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Security alert

Xie Yanmei

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The US government’s recent defence review shows new levels of attention being given to climate change. Xie Yanmei talks to two experts about the implications.

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The United States’ Department of Defense has started studying the implications of climate change for national security and military planning. Its Quadrennial Defense Review (QDR), released in early February, concludes that climate change may exacerbate poverty, food and water scarcity, the spread of disease and mass migration and “may act as an accelerant of instability or conflict”. It says that extreme-weather events may place a further burden on the US military to provide disaster response around the globe. The report also outlines an intensifying focus from the armed forces on cutting fuel consumption and finding alternative energy sources.

In their working paper, “Promoting the Dialogue: Climate Change and the Quadrennial Defense Review”, Christine Parthermore and Will Rogers of the Center for a New American Security argue that the QDR is the first step towards a military strategic roadmap for operating in a world with a changing climate.

Xie Yanmei: Can you talk briefly about the process of the QDR?

Christine Parthemore: It’s a report that the Department of Defense is legally required to conduct every four years. They talk to all the experts inside the department and work with academics and other experts outside the government. They project what future needs the department is going to have and think through the problems the department might confront over the next four years and into the future.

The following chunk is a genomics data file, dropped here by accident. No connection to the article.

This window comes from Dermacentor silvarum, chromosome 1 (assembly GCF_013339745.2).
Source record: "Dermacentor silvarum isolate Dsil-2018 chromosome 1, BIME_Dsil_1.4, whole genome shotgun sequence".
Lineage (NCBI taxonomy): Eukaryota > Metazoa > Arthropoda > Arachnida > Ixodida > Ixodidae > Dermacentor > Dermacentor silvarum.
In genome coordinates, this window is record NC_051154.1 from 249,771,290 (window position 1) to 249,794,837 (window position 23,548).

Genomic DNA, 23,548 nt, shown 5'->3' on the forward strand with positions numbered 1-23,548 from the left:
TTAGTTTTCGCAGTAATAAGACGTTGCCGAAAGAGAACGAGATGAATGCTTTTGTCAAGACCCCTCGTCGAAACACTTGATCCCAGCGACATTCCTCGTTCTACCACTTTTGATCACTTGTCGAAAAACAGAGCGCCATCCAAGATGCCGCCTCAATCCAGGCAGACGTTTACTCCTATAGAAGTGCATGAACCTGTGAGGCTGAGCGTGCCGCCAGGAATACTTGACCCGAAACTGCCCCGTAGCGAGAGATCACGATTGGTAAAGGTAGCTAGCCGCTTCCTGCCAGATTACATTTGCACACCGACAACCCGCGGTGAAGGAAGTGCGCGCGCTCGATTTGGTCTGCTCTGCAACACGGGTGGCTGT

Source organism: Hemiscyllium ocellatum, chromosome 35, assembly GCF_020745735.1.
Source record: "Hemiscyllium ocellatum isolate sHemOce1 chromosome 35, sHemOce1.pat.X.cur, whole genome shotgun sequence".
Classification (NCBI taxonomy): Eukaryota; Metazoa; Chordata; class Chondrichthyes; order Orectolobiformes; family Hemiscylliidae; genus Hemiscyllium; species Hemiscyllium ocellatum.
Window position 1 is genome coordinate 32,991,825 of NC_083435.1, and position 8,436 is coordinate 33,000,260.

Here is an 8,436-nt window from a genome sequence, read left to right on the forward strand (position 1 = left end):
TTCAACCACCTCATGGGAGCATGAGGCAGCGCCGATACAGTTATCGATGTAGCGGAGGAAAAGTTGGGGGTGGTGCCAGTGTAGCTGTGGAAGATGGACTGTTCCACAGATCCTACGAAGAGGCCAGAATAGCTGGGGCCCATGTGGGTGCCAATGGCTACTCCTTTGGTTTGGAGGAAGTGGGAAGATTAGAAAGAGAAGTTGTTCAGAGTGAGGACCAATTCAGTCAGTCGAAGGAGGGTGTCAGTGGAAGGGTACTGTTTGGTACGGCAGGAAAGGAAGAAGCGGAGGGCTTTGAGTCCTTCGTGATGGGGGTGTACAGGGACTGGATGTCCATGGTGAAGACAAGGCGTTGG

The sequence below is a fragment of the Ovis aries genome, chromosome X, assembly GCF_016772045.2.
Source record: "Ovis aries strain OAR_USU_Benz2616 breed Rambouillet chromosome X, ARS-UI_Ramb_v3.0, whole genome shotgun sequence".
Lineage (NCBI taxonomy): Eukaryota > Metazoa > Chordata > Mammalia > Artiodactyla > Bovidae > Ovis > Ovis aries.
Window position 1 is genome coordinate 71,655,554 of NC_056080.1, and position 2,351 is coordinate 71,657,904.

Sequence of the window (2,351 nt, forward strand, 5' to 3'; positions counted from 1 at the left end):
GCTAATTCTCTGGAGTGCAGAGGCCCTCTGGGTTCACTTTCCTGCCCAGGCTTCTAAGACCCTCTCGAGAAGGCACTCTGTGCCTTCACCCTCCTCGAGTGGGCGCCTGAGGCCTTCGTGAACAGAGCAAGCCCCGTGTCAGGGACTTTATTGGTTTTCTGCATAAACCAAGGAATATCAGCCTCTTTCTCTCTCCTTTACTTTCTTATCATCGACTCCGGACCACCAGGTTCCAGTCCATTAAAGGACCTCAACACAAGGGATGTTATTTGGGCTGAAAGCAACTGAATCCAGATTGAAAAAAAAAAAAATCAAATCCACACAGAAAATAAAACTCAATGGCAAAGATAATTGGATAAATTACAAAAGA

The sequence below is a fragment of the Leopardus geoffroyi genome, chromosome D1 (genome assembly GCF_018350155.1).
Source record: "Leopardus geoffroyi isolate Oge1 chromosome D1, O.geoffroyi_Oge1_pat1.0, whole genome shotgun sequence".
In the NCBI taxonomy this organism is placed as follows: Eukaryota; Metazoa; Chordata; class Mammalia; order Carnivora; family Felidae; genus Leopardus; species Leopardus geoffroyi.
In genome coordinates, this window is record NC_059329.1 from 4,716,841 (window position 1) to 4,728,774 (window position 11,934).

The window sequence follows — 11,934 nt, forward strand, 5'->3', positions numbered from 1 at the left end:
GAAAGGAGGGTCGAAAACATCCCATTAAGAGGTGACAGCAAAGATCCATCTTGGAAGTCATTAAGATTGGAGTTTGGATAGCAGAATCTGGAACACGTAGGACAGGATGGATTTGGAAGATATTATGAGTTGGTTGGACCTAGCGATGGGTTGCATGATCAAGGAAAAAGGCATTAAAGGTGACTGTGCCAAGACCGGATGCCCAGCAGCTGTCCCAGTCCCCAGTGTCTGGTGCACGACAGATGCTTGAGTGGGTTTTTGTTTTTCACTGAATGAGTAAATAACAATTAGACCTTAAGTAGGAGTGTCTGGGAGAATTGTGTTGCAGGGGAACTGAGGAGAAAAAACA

XY: What role does it play in the decision-making process both for the Department of Defense and for Congress?

CP: It lays out the general framework and provides a direction for more specific decisions. It sets out a vision for how to consider issues like climate change, nuclear proliferation and US missile-defense posture. So it is the starting point for building up more detailed plans and strategies.

XY: Specifically, how does the review suggest climate change will impact US security and how does it see the US military adapting to a changing climate?

CP: It says that climate change is going to combine with other trends, such as economic and political trends, around the world. It doesn’t claim to know what future threats might come out of it or where instability is most likely to happen, but it does say that, in the near term, climate-change effects such as sea-level rise or drought could impact some of the areas where the military has large installations.

XY: Does the review outline specific strategic changes that the US military will make?

CP: No, it tends not to do that. There are other tools to mark changes in direction, like the budget. The QDR sets a baseline vision in line with the president’s thinking and tends not to be too prescriptive.

XY: In your paper, you talk about the institutional changes the Department of Defense has had to make in order to study the implications of climate change. Can you explain?

Will Rogers: I think one of the unintended and positive consequences is the nascent intellectual infrastructure that has developed within the department to look at issues related to climate change. It has become the springboard for communicating to the science community what kind of information they are going to need and, specifically, what kind of data the national-security community finds useful.

XY: How likely is it that the message of the QDR will change the global position of the United States? Will there be more competition between the US and China for energy, for example? Will it prompt more cooperation between the two countries for solving global crises related to climate change?